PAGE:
Indians Top Prospect: No. 43

Erik Stiller

For each of the past 15 years, Indians Ink Magazine has ranked the top prospects in the Cleveland farm system. It began as a top 10 list and turned into a top 50 early this decade. This is our third year ranking the top 100 Tribe minor-leaguers. It factors a player's potential, accomplishments, how he's moved in the system, and projects it to what he could bring to the major-league team.

No. 43 --Erik Stiller

The Erik Stiller File
July 10, 1984 in Bryan, TX
Position: Pitcher
B/T: R/R
HT/WT: 6-5/200
Acquired: Signed as a non-drafted free agent, June 10, 2006, from Princeton.
Strengths: Is quietly climbing the ladder and making people take notice. Fastball has increased to 94 mph after topping out at 87 his first year in pro ball. Pounds the strike zone with quality pitches. "He's progressed well and was in the mix when we discussed possible additions to the 40-man (roster) this winter," said Ross Atkins, the Indians' director of player development.
Weaknesses: Still needs to mix his pitches better and is learning the intricacies of the game. Needed nearly the entire '08 season to catch up with the level of competition at Class AA.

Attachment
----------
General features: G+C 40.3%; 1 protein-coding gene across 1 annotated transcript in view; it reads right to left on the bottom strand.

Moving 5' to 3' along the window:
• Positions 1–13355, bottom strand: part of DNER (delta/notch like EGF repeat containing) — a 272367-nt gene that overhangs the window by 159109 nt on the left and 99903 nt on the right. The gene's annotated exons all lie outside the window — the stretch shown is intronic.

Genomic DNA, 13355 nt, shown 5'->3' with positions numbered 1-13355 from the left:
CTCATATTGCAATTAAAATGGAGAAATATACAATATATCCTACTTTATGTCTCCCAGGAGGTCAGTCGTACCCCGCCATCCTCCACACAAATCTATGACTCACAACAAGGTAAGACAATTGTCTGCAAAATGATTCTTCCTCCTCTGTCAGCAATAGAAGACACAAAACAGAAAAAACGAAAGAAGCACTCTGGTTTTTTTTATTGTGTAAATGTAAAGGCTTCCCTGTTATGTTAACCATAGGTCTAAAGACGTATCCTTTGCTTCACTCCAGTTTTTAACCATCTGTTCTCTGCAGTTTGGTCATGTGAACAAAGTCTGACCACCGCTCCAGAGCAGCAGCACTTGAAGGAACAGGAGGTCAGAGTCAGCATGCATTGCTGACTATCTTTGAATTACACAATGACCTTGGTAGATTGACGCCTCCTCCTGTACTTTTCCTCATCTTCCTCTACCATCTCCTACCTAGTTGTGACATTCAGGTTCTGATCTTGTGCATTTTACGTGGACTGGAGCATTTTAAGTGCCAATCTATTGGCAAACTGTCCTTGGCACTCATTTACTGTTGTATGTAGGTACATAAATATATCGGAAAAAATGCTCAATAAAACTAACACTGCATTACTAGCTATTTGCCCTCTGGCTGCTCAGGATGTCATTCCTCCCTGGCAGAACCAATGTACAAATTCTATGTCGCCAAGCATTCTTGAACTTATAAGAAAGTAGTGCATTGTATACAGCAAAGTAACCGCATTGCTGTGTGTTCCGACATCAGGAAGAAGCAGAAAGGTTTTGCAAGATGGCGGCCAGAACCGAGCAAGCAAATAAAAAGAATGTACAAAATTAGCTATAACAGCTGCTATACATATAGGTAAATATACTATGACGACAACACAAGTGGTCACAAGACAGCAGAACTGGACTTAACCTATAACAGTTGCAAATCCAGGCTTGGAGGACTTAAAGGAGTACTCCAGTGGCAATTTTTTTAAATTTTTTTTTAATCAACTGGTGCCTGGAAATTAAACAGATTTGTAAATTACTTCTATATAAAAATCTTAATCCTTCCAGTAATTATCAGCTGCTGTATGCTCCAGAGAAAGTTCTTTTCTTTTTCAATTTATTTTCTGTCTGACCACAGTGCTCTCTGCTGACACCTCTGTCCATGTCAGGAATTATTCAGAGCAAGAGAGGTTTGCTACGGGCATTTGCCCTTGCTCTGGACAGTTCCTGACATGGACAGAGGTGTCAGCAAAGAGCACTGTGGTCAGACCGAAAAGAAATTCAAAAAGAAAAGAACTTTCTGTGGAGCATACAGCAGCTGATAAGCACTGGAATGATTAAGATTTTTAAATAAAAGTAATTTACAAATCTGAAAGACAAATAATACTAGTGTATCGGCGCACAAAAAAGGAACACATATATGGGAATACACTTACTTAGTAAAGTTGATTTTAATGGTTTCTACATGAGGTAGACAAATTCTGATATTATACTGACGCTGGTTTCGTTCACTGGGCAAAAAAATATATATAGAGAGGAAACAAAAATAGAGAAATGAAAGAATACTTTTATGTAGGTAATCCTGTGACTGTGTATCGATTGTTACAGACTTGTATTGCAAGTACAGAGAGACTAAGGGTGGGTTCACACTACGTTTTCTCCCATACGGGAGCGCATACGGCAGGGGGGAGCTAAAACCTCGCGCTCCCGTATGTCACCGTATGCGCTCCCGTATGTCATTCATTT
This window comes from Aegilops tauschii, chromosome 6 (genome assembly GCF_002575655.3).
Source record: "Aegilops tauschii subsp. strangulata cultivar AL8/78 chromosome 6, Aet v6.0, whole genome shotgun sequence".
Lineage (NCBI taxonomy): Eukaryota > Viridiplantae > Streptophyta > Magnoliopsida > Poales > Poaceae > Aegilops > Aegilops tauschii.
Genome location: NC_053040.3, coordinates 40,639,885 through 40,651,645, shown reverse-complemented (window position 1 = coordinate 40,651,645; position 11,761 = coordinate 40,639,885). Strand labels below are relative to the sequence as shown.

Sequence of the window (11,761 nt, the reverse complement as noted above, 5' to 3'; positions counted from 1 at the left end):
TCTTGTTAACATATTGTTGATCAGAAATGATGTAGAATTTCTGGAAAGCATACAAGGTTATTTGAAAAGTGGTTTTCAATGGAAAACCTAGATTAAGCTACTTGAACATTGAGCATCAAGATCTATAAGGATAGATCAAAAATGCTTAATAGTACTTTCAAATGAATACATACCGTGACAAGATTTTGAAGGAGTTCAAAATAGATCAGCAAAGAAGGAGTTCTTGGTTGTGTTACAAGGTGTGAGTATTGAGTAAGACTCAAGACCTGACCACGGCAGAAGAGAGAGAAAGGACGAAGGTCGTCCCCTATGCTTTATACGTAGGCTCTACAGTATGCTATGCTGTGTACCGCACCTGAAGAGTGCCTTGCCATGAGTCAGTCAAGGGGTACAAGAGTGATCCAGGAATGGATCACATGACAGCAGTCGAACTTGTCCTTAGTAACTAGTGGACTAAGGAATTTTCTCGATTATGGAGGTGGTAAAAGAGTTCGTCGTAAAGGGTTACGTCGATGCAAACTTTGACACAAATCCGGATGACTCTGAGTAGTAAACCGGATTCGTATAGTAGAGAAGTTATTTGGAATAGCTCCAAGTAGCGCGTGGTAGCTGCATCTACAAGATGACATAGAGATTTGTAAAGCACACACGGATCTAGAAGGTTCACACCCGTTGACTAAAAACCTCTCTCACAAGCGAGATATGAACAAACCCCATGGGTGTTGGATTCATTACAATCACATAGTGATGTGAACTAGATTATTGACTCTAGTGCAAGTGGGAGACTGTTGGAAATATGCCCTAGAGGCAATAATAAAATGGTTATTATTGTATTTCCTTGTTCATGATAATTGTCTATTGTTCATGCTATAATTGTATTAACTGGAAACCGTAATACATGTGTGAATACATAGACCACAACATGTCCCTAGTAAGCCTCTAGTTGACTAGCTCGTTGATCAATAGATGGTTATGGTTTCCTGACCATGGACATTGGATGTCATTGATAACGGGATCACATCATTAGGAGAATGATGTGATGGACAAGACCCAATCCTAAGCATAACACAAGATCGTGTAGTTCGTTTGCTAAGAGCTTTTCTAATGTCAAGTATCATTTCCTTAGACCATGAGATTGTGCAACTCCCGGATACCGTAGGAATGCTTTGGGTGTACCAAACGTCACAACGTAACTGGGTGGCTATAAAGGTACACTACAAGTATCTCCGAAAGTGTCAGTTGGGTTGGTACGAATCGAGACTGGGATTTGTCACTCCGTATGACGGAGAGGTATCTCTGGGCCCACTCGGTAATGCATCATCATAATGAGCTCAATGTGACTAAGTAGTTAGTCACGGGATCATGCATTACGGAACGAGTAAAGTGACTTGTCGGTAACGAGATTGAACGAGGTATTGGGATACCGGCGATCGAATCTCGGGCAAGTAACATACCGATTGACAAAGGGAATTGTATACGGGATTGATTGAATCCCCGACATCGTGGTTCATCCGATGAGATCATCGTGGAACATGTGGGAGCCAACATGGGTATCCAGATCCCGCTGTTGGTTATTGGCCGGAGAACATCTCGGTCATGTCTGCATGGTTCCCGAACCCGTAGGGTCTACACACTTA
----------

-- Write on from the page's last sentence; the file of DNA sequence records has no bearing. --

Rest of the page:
2009 Projection: Will likely start season at Akron.


Kinston 1 0 0 2.79 9 19.3 15 9 27
Akron 6 5 0 4.13 35 56.7 47 21 55
Minor Totals 15 16 4 3.68 82 208.0 185 56 168

BONUS COVERAGE: The following feature is reprinted from the July 2007 issue of Indians Ink Magazine.

The Pitcher From Princeton
Right-hander Stiller Hopes To Continue 'Tigers Connection'


Not the William Shakespeare character, but the big-league pitcher.

Never heard of him? Join the crowd.

Charles Bernard (King) Lear, was one of only 24 players from Princeton University to play in the big leagues. Among them are fellows named Woody Wagenhorst, Waddy Macphee, Leonidas Lee and Homer Hillenbrand, who never hit even one homer in a 47-game career with the Pirates from 1905 through 1908.

"I've dreamed of pitching in the big leagues," said Stiller, who hopes to join the two most famous Princeton products in the majors -- current San Diego Padres pitcher Chris Young and former Indians catcher Moe Berg.

Berg was one of the most interesting players in baseball history, not for his six career homers spread over 15 seasons or .077 batting average for Cleveland in 1931. He also was a great American spy. Fluent in English, Latin, Greek, French, Spanish, Italian, German, Hebrew, Sanskrit and Japanese, the U.S. government first employed him in 1934 when Berg was a catcher on a big-league all-star team that included Babe Ruth and Lou Gehrig on a goodwill tour in Japan. After retiring from baseball at age 37 in 1939, he completed dozens of harrowing spy missions throughout Europe during World War II.

Stiller simply is too busy working on baseball to dabble as James Bond. Besides, places like Winter Haven, Fla., Burlington, N.C., or the Mahoning Valley are rather unlikely spots for international intrigue.